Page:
Saturday, October 08, 2005

DeLay vs. Earle

Texas prosecutor, Ronnie Earle, and his staff sought and eventually got an indictment against House Majority Leader Tom DeLay. Now DeLay is charging Earl and his staff of wrongdoing. CNN ran their own article and Fox News ran an AP article. Fox’s article has more information about Earle’s alleged wrongdoing. In fact, Fox mentions that one of the charges is that Earle unlawfully participated in grand jury deliberations. CNN’s article does not mention that at all. In the table below, I have pulled out all of the negative information concerning Earle and his staff. You can see that Fox has much more. Is Fox trying to support DeLay as much as possible? Is CNN trying to go soft on Earle?



… saying they "attempted to browbeat and coerce" a grand jury "to change its decision so that there would be no public knowledge that a no bill had been found."

… accusing the Texas prosecutor of trying to "cover up" that a grand jury had refused to bring an indictment.

After questions were raised about whether the charge applied to state election code, Earle went to a second grand jury, which declined to bring a money laundering charge against the three.

Earle then went to a third grand jury, and it returned an indictment …

DeGuerin [DeLay’s lead attorney] alleges that once Earle realized DeLay had been charged with a "crime that did not exist in Texas law," the prosecutor and his staff "engaged in an extraordinarily irregular and desperate attempt to contrive a viable charge" before the statute of limitations ended.

The motion accuses Earle of trying to cover up that the second grand jury rejected the prosecutor's "new, contrived charges of money laundering."

DeLay has accused Earle, a Democrat, of launching a partisan vendetta against him after the 2002 elections in which Republicans took control of both houses of the Texas Legislature.

… "attempted to browbeat and coerce" grand jurors into filing criminal charges.

… engaged in an extraordinarily irregular and desperate attempt to contrive a viable charge and get a substitute indictment of Tom Delay before the expiration of the statute of limitations,"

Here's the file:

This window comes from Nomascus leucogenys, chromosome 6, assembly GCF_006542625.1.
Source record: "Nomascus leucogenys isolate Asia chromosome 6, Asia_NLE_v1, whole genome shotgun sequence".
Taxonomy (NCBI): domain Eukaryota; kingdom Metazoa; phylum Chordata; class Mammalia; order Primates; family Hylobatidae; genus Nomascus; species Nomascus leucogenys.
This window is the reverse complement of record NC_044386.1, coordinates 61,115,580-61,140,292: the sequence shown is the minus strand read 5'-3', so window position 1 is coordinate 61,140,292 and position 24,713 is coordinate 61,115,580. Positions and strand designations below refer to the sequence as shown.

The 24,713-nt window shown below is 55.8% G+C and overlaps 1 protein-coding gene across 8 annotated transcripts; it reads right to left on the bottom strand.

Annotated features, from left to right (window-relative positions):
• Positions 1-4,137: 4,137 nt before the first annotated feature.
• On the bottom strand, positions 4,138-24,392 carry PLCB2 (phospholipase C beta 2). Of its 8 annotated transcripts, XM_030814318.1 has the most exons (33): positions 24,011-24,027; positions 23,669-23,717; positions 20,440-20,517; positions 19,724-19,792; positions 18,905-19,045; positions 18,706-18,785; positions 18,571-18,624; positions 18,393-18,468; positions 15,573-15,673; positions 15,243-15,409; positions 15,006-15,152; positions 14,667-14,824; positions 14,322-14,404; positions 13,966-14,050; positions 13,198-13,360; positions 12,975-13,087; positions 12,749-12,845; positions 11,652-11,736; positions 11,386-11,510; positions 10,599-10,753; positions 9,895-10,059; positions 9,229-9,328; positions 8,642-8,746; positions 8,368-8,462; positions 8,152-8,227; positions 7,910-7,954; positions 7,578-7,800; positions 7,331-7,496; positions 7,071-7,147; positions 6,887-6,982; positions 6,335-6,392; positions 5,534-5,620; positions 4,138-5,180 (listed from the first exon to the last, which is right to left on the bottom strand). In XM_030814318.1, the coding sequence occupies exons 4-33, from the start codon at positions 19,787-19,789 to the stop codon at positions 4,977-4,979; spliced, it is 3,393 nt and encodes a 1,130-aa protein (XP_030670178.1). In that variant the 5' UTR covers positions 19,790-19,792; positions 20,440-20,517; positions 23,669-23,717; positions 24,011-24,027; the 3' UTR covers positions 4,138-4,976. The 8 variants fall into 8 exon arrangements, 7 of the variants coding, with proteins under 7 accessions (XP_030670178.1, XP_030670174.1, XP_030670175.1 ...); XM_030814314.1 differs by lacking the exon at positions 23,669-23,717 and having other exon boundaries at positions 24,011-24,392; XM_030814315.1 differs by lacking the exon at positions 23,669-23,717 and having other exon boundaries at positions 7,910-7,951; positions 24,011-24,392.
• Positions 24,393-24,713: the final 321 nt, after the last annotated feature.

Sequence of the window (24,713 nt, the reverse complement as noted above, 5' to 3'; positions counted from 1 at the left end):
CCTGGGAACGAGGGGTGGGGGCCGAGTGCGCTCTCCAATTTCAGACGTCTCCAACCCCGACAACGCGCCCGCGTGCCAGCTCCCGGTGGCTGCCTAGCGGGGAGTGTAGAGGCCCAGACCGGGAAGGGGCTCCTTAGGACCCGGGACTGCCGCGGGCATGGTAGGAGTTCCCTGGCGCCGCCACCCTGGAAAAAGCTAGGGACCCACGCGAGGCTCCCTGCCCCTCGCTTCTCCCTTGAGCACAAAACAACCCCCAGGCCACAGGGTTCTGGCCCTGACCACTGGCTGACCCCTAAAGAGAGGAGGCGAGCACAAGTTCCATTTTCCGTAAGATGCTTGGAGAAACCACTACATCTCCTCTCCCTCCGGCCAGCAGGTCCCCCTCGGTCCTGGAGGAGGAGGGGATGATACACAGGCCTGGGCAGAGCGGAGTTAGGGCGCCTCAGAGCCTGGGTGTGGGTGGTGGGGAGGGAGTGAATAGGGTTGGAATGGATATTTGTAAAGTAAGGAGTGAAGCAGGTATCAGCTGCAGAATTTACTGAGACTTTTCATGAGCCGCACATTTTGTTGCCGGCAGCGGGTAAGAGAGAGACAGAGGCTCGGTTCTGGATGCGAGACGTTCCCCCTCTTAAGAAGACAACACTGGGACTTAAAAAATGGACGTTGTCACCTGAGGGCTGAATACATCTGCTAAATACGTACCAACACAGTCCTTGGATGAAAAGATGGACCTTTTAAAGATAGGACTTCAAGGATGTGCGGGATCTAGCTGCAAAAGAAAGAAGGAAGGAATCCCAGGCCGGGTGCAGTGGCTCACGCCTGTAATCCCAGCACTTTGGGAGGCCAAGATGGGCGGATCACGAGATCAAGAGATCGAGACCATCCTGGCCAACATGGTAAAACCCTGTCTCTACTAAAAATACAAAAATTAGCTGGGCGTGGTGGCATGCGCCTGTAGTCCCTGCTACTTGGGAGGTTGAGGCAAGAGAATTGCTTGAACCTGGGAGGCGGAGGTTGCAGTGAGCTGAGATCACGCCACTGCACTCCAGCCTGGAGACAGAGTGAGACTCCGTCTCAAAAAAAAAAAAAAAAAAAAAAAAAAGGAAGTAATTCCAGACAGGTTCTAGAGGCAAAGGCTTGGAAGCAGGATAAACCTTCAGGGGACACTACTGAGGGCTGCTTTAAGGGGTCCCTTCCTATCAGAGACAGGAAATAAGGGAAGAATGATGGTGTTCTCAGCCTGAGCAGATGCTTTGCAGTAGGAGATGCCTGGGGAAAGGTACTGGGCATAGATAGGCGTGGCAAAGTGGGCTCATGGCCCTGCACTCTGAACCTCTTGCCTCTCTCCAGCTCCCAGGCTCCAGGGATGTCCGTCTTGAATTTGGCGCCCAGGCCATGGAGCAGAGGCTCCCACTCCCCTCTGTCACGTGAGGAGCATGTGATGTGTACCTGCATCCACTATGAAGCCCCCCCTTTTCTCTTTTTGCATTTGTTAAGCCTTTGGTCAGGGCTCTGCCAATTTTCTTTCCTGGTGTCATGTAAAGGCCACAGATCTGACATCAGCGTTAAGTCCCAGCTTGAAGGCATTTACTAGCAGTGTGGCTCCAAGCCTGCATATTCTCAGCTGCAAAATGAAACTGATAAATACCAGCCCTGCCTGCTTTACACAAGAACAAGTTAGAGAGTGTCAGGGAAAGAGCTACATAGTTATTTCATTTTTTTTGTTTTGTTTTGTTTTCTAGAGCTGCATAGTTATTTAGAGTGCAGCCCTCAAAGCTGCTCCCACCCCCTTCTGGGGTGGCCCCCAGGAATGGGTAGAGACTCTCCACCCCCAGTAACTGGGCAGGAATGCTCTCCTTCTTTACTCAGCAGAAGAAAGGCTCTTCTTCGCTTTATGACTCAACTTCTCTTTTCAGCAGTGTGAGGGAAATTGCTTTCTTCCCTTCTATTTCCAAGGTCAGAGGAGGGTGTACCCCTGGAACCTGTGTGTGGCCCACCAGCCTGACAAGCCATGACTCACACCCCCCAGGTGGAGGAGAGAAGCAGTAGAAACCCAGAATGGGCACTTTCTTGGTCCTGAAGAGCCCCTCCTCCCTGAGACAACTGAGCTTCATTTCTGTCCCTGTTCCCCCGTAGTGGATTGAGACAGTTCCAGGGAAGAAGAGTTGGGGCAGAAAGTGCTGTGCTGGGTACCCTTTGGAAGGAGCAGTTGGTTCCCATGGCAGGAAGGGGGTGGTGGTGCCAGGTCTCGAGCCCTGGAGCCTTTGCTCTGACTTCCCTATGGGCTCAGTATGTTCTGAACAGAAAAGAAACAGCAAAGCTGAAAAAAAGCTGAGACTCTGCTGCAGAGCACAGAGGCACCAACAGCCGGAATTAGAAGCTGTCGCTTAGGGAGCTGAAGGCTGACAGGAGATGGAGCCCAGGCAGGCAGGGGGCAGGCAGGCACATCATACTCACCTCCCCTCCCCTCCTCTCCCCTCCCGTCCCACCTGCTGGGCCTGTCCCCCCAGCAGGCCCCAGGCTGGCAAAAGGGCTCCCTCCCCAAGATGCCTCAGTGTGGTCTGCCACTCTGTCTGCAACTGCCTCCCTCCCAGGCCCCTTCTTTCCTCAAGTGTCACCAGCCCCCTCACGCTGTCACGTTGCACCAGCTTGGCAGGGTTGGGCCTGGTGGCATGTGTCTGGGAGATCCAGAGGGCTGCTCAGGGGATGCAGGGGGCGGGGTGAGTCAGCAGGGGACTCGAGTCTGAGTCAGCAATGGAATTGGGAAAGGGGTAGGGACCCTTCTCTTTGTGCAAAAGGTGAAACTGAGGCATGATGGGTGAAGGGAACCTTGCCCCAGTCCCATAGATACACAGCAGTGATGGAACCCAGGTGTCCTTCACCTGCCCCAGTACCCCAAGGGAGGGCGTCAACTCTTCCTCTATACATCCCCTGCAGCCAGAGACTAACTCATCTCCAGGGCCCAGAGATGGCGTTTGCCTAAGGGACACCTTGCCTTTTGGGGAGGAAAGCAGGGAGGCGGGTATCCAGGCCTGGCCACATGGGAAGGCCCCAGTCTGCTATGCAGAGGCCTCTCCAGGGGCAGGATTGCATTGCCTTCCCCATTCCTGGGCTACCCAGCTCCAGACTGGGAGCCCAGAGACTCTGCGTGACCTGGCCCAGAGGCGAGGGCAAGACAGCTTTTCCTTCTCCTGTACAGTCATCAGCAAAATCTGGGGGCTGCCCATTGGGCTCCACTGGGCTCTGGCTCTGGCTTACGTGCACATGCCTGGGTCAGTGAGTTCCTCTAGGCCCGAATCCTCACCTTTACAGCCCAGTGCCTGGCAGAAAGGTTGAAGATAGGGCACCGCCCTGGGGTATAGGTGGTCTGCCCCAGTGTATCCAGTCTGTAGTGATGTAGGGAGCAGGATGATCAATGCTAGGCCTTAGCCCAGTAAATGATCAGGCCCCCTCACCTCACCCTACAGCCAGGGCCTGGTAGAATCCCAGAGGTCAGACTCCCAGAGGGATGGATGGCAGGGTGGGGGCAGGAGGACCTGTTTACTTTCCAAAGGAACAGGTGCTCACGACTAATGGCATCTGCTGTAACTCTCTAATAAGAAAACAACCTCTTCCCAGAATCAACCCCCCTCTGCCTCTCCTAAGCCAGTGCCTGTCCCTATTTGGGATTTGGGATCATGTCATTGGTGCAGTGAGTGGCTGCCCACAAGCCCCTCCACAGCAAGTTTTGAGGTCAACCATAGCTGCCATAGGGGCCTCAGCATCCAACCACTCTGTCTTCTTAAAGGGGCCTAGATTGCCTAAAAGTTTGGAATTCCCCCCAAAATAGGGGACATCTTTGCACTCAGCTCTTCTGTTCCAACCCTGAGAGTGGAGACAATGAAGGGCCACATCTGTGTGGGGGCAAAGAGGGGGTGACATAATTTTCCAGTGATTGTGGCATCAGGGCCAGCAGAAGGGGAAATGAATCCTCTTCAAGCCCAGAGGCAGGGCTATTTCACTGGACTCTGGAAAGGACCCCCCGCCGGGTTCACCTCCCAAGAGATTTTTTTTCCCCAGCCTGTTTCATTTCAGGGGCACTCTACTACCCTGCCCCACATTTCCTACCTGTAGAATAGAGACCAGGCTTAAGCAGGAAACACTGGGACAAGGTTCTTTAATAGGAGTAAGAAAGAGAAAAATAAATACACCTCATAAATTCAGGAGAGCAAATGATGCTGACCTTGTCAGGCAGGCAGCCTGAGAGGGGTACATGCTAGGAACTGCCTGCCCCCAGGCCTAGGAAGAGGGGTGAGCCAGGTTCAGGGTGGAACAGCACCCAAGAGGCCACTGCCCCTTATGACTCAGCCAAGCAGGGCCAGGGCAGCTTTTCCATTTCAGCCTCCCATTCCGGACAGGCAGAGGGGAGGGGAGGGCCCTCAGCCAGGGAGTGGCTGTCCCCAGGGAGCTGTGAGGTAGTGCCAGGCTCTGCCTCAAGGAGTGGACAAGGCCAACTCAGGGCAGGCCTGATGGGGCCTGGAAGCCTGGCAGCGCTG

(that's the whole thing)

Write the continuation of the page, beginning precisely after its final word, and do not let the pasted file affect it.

… unlawfully participated in grand jury deliberations when he went to a second grand jury last week to seek a second indictment against the Texas Republican. He also said Earle illegally discussed grand jury information and encouraged others to do the same.

DeGuerin alleged that Earle turned to the coercion tactics to get the second grand jury to change its decision not to indict DeLay so there would be no public record of a rejection.

… went to a second grand jury still in session, but that grand jury declined to indict. On Monday, a third grand jury indicted DeLay

Two people familiar with the proceedings of the grand jury that returned a "no bill" in the DeLay case told The Associated Press that Earle tried to persuade the grand jurors that DeLay tacitly approved the scheme and that the prosecutor became angry when they decided against an indictment. The people familiar with the proceeding insisted on anonymity because of grand jury secrecy.

DeGuerin also alleges that Earle "unlawfully incited" William Gibson, the foreman of the grand jury that indicted DeLay on conspiracy, to talk publicly, on the record, to the media to bias the public and sitting grand jurors.

He alleged Earle discussed ongoing proceedings with some members of that same grand jury to find out whether they would have returned the conspiracy indictment if they knew it "had no basis in law."

It is against the law to discuss what goes on inside a grand jury.

Gibson said Friday that Earle did call him but that he only advised him on what he could and could not discuss publicly. He said Earle never asked him about the conspiracy indictment.

"He didn't tell us what he was going to do. The only thing his department told me was, 'Mr. Gibson, we are going to present this matter to a new grand jury."'

DeGuerin also alleges Earle told the third grand jury that indicted DeLay on money laundering charges what the initial grand jury said "to persuade them to issue a replacement indictment."

"Such 'additional information' is not evidence and thus its use before a grand jury violates" Texas law, DeGuerin said.

Links to the articles:,2933,171621,00.html

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